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A Supreme Court Without Empathy Makes a Mockery of Justice

Los Angeles WAVE, News Analysis, Deborah Mathis Posted: Jun 02, 2009

What if he had said sympathy? What if the president had named that quality the ability to identify with another persons circumstances because you can imagine what it feels like instead of empathy the ability to identify with another persons circumstances because you know what it feels like?

Would that have made any difference in the debate raging over Supreme Court nominee Sonia Sotomayors sensibilities?

Not likely.

In all probability, the Sotomayer Attack Squad would be just as raging over a sympathetic justice as they are over an empathetic one since, according to the lambasters, a judge shouldnt feel for anything but the letter of the law and the Constitution.

Never mind that the absence of both qualities has been responsible for some of the most egregious, shameful and damaging rulings in the nations history.

The Supreme Courts inability to imagine the effect discrimination had on black minds and liberties is evident throughout the majority opinion in Plessy v. Ferguson, the 1896 ruling that rebuffed a black mans complaint against segregationist law and established the separate but equal sham as the law of the land for nearly six decades.

We consider the underlying fallacy of the plaintiff's argument to consist in the assumption that the enforced separation of the two races stamps the colored race with a badge of inferiority, wrote the unfeeling Court. If this be so, it is not by reason of anything found in the act, but solely because the colored race chooses to put that construction upon it.

In so many words, the Court was telling Homer Plessy that if not being allowed the same privileges, opportunities and access as white people made him feel slighted; or if he took inferior accommodations and a mountain of restrictions to mean that white people didnt think he was worthy of better, then that was Plessys problem.

There was no way for empathy to have intruded in those deliberations; all of the justices were white men, as all had been since the Court was established in 1789 and would continue to have until Thurgood Marshalls breakthrough in 1967 as the first-ever black justice.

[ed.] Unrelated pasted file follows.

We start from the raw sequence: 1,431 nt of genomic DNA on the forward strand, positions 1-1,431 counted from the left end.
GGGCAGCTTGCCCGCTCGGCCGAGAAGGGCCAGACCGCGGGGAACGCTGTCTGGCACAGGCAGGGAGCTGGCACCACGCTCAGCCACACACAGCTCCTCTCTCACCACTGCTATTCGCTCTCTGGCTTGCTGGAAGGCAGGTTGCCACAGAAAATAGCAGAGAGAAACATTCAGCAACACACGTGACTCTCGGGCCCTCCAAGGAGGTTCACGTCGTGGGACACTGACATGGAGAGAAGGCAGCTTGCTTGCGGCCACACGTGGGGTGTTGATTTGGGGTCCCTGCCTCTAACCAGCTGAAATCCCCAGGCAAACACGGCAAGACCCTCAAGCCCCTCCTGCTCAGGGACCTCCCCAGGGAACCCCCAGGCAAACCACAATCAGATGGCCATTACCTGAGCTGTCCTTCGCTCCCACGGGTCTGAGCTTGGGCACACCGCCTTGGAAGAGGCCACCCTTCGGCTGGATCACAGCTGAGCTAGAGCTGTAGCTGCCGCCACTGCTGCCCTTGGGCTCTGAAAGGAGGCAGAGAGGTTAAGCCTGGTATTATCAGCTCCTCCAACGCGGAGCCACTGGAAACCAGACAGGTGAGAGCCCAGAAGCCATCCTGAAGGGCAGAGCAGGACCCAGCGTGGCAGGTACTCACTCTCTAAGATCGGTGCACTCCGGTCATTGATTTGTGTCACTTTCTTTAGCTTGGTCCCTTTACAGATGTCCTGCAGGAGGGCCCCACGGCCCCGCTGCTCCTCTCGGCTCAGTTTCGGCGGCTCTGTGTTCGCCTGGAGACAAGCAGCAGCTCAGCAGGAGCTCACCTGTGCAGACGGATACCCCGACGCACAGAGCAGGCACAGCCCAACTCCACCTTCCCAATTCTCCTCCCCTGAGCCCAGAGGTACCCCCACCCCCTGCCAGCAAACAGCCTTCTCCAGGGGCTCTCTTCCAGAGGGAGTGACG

It took men with heart to change course, slay Jim Crow and insert real justice into the American social structure. What, if not sympathetic minds, would have produced this profound observation in the landmark Brown v. Topeka Board of Education decision of 1954:

To separate [black school children] from others of similar age and qualifications solely because of their race generates a feeling of inferiority as to their status in the community that may affect their hearts and minds in a way unlikely to ever be undone.

A clinical, robotic consideration of the case might have taken the majority and, thereby the country in a different direction, as it had previously.

If we dont want the human beings on the highest court in the land to apply what they know about being human to the cases before them cases that represent real people in real predicaments then some computer programmer somewhere could get rich quick by developing software that swallows facts, matches them to the law and spits out a decision.

In that great and powerful institution, it has not been sympathy or empathy that has made trouble for the country. Its their absence that makes a mockery of justice.

Related Articles:

Sotomayor Falls in Journalism's Blind Spot

Asian Americans Weigh in on Hispanic Supreme Court Nominee

Have No Fear -- Underdog is Here

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